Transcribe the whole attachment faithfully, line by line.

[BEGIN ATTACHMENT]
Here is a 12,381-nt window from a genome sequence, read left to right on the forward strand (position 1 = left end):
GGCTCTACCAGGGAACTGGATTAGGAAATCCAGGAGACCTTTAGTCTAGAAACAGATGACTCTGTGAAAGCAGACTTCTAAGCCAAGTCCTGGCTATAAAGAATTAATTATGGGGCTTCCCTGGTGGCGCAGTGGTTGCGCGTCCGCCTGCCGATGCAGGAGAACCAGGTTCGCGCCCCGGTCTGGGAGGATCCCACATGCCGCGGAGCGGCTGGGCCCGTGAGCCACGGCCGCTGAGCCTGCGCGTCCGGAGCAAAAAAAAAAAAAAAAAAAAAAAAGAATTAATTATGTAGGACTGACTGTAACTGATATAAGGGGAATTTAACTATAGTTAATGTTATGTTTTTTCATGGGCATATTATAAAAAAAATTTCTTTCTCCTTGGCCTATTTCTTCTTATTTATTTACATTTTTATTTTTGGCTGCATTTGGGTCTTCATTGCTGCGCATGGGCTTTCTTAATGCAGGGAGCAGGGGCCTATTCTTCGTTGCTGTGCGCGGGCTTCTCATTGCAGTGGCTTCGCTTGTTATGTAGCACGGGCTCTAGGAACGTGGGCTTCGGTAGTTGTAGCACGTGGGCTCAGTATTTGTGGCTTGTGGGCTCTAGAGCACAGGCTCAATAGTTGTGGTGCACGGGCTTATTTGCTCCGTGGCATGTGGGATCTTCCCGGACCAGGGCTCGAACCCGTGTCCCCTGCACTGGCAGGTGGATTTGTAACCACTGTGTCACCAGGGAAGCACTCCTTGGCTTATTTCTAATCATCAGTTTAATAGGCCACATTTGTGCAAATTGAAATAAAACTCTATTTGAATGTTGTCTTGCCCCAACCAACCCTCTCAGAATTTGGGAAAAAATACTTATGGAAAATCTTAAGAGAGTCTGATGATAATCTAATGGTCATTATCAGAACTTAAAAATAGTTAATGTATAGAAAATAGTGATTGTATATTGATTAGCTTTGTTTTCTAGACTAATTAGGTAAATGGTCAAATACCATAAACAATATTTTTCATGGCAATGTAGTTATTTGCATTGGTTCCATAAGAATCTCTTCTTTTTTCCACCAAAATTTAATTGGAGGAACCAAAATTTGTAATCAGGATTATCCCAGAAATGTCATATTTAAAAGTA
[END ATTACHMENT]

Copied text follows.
Here is a 12,381-nt window from a genome sequence, read left to right on the forward strand (position 1 = left end):
GGCTCTACCAGGGAACTGGATTAGGAAATCCAGGAGACCTTTAGTCTAGAAACAGATGACTCTGTGAAAGCAGACTTCTAAGCCAAGTCCTGGCTATAAAGAATTAATTATGGGGCTTCCCTGGTGGCGCAGTGGTTGCGCGTCCGCCTGCCGATGCAGGAGAACCAGGTTCGCGCCCCGGTCTGGGAGGATCCCACATGCCGCGGAGCGGCTGGGCCCGTGAGCCACGGCCGCTGAGCCTGCGCGTCCGGAGCAAAAAAAAAAAAAAAAAAAAAAAAGAATTAATTATGTAGGACTGACTGTAACTGATATAAGGGGAATTTAACTATAGTTAATGTTATGTTTTTTCATGGGCATATTATAAAAAAAATTTCTTTCTCCTTGGCCTATTTCTTCTTATTTATTTACATTTTTATTTTTGGCTGCATTTGGGTCTTCATTGCTGCGCATGGGCTTTCTTAATGCAGGGAGCAGGGGCCTATTCTTCGTTGCTGTGCGCGGGCTTCTCATTGCAGTGGCTTCGCTTGTTATGTAGCACGGGCTCTAGGAACGTGGGCTTCGGTAGTTGTAGCACGTGGGCTCAGTATTTGTGGCTTGTGGGCTCTAGAGCACAGGCTCAATAGTTGTGGTGCACGGGCTTATTTGCTCCGTGGCATGTGGGATCTTCCCGGACCAGGGCTCGAACCCGTGTCCCCTGCACTGGCAGGTGGATTTGTAACCACTGTGTCACCAGGGAAGCACTCCTTGGCTTATTTCTAATCATCAGTTTAATAGGCCACATTTGTGCAAATTGAAATAAAACTCTATTTGAATGTTGTCTTGCCCCAACCAACCCTCTCAGAATTTGGGAAAAAATACTTATGGAAAATCTTAAGAGAGTCTGATGATAATCTAATGGTCATTATCAGAACTTAAAAATAGTTAATGTATAGAAAATAGTGATTGTATATTGATTAGCTTTGTTTTCTAGACTAATTAGGTAAATGGTCAAATACCATAAACAATATTTTTCATGGCAATGTAGTTATTTGCATTGGTTCCATAAGAATCTCTTCTTTTTTCCACCAAAATTTAATTGGAGGAACCAAAATTTGTAATCAGGATTATCCCAGAAATGTCATATTTAAAAGTA